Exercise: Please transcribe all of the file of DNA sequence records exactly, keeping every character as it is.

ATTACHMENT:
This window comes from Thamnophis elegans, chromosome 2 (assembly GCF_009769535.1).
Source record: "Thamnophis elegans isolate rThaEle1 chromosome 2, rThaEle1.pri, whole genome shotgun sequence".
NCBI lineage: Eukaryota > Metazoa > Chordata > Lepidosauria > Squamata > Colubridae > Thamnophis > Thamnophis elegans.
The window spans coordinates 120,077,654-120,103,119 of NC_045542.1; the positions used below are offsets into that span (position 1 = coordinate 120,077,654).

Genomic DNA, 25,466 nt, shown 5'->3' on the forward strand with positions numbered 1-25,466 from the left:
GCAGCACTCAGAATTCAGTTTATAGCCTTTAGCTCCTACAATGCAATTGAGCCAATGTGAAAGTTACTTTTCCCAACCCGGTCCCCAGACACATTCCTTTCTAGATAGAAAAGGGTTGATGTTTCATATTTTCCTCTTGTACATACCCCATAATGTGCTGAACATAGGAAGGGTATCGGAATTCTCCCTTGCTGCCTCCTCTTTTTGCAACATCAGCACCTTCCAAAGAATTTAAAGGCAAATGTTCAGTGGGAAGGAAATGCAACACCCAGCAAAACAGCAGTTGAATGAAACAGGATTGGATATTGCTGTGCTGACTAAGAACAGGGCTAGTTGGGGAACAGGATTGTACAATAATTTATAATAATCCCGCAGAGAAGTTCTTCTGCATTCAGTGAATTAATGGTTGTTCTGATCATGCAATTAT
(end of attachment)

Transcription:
This window comes from Thamnophis elegans, chromosome 2 (assembly GCF_009769535.1).
Source record: "Thamnophis elegans isolate rThaEle1 chromosome 2, rThaEle1.pri, whole genome shotgun sequence".
NCBI lineage: Eukaryota > Metazoa > Chordata > Lepidosauria > Squamata > Colubridae > Thamnophis > Thamnophis elegans.
The window spans coordinates 120,077,654-120,103,119 of NC_045542.1; the positions used below are offsets into that span (position 1 = coordinate 120,077,654).

Genomic DNA, 25,466 nt, shown 5'->3' on the forward strand with positions numbered 1-25,466 from the left:
GCAGCACTCAGAATTCAGTTTATAGCCTTTAGCTCCTACAATGCAATTGAGCCAATGTGAAAGTTACTTTTCCCAACCCGGTCCCCAGACACATTCCTTTCTAGATAGAAAAGGGTTGATGTTTCATATTTTCCTCTTGTACATACCCCATAATGTGCTGAACATAGGAAGGGTATCGGAATTCTCCCTTGCTGCCTCCTCTTTTTGCAACATCAGCACCTTCCAAAGAATTTAAAGGCAAATGTTCAGTGGGAAGGAAATGCAACACCCAGCAAAACAGCAGTTGAATGAAACAGGATTGGATATTGCTGTGCTGACTAAGAACAGGGCTAGTTGGGGAACAGGATTGTACAATAATTTATAATAATCCCGCAGAGAAGTTCTTCTGCATTCAGTGAATTAATGGTTGTTCTGATCATGCAATTAT